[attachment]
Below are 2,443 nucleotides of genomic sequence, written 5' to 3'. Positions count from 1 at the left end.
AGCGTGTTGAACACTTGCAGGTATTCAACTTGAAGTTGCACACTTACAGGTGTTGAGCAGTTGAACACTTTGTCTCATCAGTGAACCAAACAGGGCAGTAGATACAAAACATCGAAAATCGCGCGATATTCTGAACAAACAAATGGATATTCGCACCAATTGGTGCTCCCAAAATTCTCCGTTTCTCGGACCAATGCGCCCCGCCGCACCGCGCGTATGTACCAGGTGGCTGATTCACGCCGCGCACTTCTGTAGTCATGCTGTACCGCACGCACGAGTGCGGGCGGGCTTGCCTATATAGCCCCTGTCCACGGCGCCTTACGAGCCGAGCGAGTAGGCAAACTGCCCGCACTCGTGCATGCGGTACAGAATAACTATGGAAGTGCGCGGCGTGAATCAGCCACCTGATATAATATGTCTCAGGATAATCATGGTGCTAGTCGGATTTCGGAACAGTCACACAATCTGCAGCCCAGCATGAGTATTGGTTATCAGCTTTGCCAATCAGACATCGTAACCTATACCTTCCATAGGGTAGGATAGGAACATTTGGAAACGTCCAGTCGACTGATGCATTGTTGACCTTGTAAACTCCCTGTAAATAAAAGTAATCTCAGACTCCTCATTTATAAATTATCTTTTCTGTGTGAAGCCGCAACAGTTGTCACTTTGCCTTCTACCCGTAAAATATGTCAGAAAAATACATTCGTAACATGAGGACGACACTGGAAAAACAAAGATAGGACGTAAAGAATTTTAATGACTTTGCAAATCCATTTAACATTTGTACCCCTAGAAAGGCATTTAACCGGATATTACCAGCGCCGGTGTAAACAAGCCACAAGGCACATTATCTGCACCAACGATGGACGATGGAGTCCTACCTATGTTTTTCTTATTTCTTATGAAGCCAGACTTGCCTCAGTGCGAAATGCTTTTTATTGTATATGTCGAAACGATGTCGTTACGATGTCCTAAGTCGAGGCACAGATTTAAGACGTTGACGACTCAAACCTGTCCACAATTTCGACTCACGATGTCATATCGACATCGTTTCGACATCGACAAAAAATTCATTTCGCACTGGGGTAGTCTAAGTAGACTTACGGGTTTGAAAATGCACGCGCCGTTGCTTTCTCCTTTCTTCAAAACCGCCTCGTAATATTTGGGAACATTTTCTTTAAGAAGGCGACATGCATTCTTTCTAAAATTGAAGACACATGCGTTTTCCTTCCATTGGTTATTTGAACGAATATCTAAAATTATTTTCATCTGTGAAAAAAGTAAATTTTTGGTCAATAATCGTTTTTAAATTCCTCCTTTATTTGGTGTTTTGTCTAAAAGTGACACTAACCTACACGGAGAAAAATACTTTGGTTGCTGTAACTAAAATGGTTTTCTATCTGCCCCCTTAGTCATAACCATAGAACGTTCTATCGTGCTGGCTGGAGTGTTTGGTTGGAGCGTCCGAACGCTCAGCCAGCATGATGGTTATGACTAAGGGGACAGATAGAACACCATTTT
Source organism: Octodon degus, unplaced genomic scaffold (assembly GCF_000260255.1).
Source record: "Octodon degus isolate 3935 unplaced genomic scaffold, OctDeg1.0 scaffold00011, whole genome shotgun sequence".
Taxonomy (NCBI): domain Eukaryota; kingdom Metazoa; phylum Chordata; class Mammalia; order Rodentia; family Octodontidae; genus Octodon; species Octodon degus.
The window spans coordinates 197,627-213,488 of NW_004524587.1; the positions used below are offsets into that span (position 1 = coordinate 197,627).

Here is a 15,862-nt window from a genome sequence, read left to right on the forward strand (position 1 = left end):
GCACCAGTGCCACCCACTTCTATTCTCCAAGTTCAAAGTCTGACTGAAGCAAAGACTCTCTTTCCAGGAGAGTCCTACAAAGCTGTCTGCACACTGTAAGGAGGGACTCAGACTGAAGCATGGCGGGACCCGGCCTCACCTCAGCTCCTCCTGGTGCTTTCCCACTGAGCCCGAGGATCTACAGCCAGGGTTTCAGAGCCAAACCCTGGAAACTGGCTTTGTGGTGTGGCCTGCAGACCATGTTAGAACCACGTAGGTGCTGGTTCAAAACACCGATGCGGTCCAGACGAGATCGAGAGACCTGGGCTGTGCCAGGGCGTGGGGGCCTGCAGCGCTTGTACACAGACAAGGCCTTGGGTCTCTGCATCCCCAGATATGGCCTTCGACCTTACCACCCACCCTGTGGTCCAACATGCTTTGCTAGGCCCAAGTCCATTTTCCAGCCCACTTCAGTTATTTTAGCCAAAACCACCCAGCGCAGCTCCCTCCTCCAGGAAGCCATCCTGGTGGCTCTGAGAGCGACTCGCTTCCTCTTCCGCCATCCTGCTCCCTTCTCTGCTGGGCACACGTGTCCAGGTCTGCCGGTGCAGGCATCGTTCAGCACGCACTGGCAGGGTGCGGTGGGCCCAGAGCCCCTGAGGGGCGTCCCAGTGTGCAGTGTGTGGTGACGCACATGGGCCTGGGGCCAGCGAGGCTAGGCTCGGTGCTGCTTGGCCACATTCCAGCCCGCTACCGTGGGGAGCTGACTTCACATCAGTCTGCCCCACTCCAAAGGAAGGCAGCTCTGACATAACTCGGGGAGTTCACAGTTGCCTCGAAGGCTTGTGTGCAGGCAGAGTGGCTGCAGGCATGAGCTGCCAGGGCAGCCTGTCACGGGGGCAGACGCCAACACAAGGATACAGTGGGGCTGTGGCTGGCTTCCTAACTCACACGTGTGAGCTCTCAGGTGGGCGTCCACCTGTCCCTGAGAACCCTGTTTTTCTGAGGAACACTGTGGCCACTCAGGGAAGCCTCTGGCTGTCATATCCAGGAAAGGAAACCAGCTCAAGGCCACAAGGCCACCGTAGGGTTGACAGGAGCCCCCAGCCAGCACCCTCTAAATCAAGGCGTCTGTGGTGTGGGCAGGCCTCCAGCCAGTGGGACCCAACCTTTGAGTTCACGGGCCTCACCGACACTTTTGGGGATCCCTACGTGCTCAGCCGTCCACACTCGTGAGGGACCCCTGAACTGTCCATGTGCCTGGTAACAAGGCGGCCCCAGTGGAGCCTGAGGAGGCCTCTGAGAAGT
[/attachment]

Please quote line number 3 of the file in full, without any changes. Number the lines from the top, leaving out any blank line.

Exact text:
Source organism: Octodon degus, unplaced genomic scaffold (assembly GCF_000260255.1).